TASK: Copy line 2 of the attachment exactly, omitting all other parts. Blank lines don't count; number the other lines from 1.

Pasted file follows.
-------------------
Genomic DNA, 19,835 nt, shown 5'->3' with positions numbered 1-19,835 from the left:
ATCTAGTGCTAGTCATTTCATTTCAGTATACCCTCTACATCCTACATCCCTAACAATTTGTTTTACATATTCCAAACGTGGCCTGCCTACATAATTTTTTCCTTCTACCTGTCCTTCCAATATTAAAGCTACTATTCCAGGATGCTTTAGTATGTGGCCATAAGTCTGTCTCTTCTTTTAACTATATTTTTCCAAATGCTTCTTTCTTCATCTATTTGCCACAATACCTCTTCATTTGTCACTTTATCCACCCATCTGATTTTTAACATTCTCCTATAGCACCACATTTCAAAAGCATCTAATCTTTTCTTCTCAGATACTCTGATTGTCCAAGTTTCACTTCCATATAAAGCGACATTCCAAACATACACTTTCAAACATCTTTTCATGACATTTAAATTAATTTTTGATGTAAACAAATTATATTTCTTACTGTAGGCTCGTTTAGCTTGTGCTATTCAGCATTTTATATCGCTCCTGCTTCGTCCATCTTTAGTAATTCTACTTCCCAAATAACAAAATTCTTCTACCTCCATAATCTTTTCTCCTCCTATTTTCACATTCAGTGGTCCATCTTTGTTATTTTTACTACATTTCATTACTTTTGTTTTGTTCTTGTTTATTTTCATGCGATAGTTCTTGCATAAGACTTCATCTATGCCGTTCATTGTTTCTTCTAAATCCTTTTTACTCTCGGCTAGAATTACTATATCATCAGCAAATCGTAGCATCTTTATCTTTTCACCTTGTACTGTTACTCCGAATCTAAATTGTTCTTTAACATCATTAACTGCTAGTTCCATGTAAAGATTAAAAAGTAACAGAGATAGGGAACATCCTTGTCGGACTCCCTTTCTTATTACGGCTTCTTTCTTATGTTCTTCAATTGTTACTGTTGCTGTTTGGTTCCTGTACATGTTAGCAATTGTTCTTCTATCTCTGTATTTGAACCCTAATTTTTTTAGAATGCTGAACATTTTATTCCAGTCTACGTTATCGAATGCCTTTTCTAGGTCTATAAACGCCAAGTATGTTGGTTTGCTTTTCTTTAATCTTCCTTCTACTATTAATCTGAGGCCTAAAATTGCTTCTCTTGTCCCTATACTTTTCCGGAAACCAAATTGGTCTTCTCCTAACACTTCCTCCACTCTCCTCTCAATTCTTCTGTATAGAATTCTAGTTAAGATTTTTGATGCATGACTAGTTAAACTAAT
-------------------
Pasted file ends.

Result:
ATCTAGTGCTAGTCATTTCATTTCAGTATACCCTCTACATCCTACATCCCTAACAATTTGTTTTACATATTCCAAACGTGGCCTGCCTACATAATTTTTTCCTTCTACCTGTCCTTCCAATATTAAAGCTACTATTCCAGGATGCTTTAGTATGTGGCCATAAGTCTGTCTCTTCTTTTAACTATATTTTTCCAAATGCTTCTTTCTTCATCTATTTGCCACAATACCTCTTCATTTGTCACTTTATCCACCCATCTGATTTTTAACATTCTCCTATAGCACCACATTTCAAAAGCATCTAATCTTTTCTTCTCAGATACTCTGATTGTCCAAGTTTCACTTCCATATAAAGCGACATTCCAAACATACACTTTCAAACATCTTTTCATGACATTTAAATTAATTTTTGATGTAAACAAATTATATTTCTTACTGTAGGCTCGTTTAGCTTGTGCTATTCAGCATTTTATATCGCTCCTGCTTCGTCCATCTTTAGTAATTCTACTTCCCAAATAACAAAATTCTTCTACCTCCATAATCTTTTCTCCTCCTATTTTCACATTCAGTGGTCCATCTTTGTTATTTTTACTACATTTCATTACTTTTGTTTTGTTCTTGTTTATTTTCATGCGATAGTTCTTGCATAAGACTTCATCTATGCCGTTCATTGTTTCTTCTAAATCCTTTTTACTCTCGGCTAGAATTACTATATCATCAGCAAATCGTAGCATCTTTATCTTTTCACCTTGTACTGTTACTCCGAATCTAAATTGTTCTTTAACATCATTAACTGCTAGTTCCATGTAAAGATTAAAAAGTAACAGAGATAGGGAACATCCTTGTCGGACTCCCTTTCTTATTACGGCTTCTTTCTTATGTTCTTCAATTGTTACTGTTGCTGTTTGGTTCCTGTACATGTTAGCAATTGTTCTTCTATCTCTGTATTTGAACCCTAATTTTTTTAGAATGCTGAACATTTTATTCCAGTCTACGTTATCGAATGCCTTTTCTAGGTCTATAAACGCCAAGTATGTTGGTTTGCTTTTCTTTAATCTTCCTTCTACTATTAATCTGAGGCCTAAAATTGCTTCTCTTGTCCCTATACTTTTCCGGAAACCAAATTGGTCTTCTCCTAACACTTCCTCCACTCTCCTCTCAATTCTTCTGTATAGAATTCTAGTTAAGATTTTTGATGCATGACTAGTTAAACTAAT